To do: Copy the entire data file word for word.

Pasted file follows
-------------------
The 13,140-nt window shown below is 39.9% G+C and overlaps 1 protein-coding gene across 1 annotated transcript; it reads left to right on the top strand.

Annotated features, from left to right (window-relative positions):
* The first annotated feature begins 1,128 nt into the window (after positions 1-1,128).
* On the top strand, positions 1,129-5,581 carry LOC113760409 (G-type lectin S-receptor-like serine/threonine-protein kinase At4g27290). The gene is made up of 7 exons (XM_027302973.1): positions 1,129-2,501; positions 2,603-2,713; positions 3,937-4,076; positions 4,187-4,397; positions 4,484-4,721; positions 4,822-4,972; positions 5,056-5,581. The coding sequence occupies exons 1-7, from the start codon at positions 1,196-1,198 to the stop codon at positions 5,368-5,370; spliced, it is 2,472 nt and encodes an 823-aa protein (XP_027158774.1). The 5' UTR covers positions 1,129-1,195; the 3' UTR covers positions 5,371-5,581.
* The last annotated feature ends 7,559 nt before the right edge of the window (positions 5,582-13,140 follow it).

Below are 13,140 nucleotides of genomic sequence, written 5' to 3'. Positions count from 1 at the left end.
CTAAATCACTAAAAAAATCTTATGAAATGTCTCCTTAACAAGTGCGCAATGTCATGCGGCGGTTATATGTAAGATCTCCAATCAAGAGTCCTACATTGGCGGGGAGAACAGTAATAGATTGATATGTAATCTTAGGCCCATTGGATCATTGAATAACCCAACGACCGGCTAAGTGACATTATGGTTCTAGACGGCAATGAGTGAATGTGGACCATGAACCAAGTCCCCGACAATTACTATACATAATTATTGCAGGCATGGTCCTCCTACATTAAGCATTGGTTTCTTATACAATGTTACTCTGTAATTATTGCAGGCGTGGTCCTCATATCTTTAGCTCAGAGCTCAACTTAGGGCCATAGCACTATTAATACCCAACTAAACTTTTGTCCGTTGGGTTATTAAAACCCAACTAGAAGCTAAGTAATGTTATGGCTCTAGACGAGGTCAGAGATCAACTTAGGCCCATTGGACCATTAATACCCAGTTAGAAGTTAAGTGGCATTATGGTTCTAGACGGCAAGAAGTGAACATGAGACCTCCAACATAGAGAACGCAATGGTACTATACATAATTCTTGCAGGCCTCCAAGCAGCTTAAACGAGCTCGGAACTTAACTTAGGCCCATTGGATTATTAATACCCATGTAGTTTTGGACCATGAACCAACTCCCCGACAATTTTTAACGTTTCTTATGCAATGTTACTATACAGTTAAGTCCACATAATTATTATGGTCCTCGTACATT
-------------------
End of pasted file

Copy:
The 13,140-nt window shown below is 39.9% G+C and overlaps 1 protein-coding gene across 1 annotated transcript; it reads left to right on the top strand.

Annotated features, from left to right (window-relative positions):
* The first annotated feature begins 1,128 nt into the window (after positions 1-1,128).
* On the top strand, positions 1,129-5,581 carry LOC113760409 (G-type lectin S-receptor-like serine/threonine-protein kinase At4g27290). The gene is made up of 7 exons (XM_027302973.1): positions 1,129-2,501; positions 2,603-2,713; positions 3,937-4,076; positions 4,187-4,397; positions 4,484-4,721; positions 4,822-4,972; positions 5,056-5,581. The coding sequence occupies exons 1-7, from the start codon at positions 1,196-1,198 to the stop codon at positions 5,368-5,370; spliced, it is 2,472 nt and encodes an 823-aa protein (XP_027158774.1). The 5' UTR covers positions 1,129-1,195; the 3' UTR covers positions 5,371-5,581.
* The last annotated feature ends 7,559 nt before the right edge of the window (positions 5,582-13,140 follow it).

Below are 13,140 nucleotides of genomic sequence, written 5' to 3'. Positions count from 1 at the left end.
CTAAATCACTAAAAAAATCTTATGAAATGTCTCCTTAACAAGTGCGCAATGTCATGCGGCGGTTATATGTAAGATCTCCAATCAAGAGTCCTACATTGGCGGGGAGAACAGTAATAGATTGATATGTAATCTTAGGCCCATTGGATCATTGAATAACCCAACGACCGGCTAAGTGACATTATGGTTCTAGACGGCAATGAGTGAATGTGGACCATGAACCAAGTCCCCGACAATTACTATACATAATTATTGCAGGCATGGTCCTCCTACATTAAGCATTGGTTTCTTATACAATGTTACTCTGTAATTATTGCAGGCGTGGTCCTCATATCTTTAGCTCAGAGCTCAACTTAGGGCCATAGCACTATTAATACCCAACTAAACTTTTGTCCGTTGGGTTATTAAAACCCAACTAGAAGCTAAGTAATGTTATGGCTCTAGACGAGGTCAGAGATCAACTTAGGCCCATTGGACCATTAATACCCAGTTAGAAGTTAAGTGGCATTATGGTTCTAGACGGCAAGAAGTGAACATGAGACCTCCAACATAGAGAACGCAATGGTACTATACATAATTCTTGCAGGCCTCCAAGCAGCTTAAACGAGCTCGGAACTTAACTTAGGCCCATTGGATTATTAATACCCATGTAGTTTTGGACCATGAACCAACTCCCCGACAATTTTTAACGTTTCTTATGCAATGTTACTATACAGTTAAGTCCACATAATTATTATGGTCCTCGTACATT